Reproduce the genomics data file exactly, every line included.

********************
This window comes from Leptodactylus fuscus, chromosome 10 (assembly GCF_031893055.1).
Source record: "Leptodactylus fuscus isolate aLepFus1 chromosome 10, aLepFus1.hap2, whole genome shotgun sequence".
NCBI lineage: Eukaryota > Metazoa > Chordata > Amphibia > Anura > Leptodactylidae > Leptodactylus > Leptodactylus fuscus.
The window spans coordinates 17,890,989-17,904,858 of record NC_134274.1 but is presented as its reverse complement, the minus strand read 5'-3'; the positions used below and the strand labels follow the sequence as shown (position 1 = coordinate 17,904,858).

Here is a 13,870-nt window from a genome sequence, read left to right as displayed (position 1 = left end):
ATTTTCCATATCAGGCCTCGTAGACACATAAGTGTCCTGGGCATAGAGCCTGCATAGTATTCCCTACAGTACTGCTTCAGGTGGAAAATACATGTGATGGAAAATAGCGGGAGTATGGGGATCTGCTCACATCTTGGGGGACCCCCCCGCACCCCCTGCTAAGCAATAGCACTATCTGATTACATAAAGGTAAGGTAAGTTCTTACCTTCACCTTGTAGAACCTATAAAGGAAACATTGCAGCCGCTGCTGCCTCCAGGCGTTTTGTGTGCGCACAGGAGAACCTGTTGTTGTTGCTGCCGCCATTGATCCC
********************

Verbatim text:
This window comes from Leptodactylus fuscus, chromosome 10 (assembly GCF_031893055.1).
Source record: "Leptodactylus fuscus isolate aLepFus1 chromosome 10, aLepFus1.hap2, whole genome shotgun sequence".
NCBI lineage: Eukaryota > Metazoa > Chordata > Amphibia > Anura > Leptodactylidae > Leptodactylus > Leptodactylus fuscus.
The window spans coordinates 17,890,989-17,904,858 of record NC_134274.1 but is presented as its reverse complement, the minus strand read 5'-3'; the positions used below and the strand labels follow the sequence as shown (position 1 = coordinate 17,904,858).

Here is a 13,870-nt window from a genome sequence, read left to right as displayed (position 1 = left end):
ATTTTCCATATCAGGCCTCGTAGACACATAAGTGTCCTGGGCATAGAGCCTGCATAGTATTCCCTACAGTACTGCTTCAGGTGGAAAATACATGTGATGGAAAATAGCGGGAGTATGGGGATCTGCTCACATCTTGGGGGACCCCCCCGCACCCCCTGCTAAGCAATAGCACTATCTGATTACATAAAGGTAAGGTAAGTTCTTACCTTCACCTTGTAGAACCTATAAAGGAAACATTGCAGCCGCTGCTGCCTCCAGGCGTTTTGTGTGCGCACAGGAGAACCTGTTGTTGTTGCTGCCGCCATTGATCCC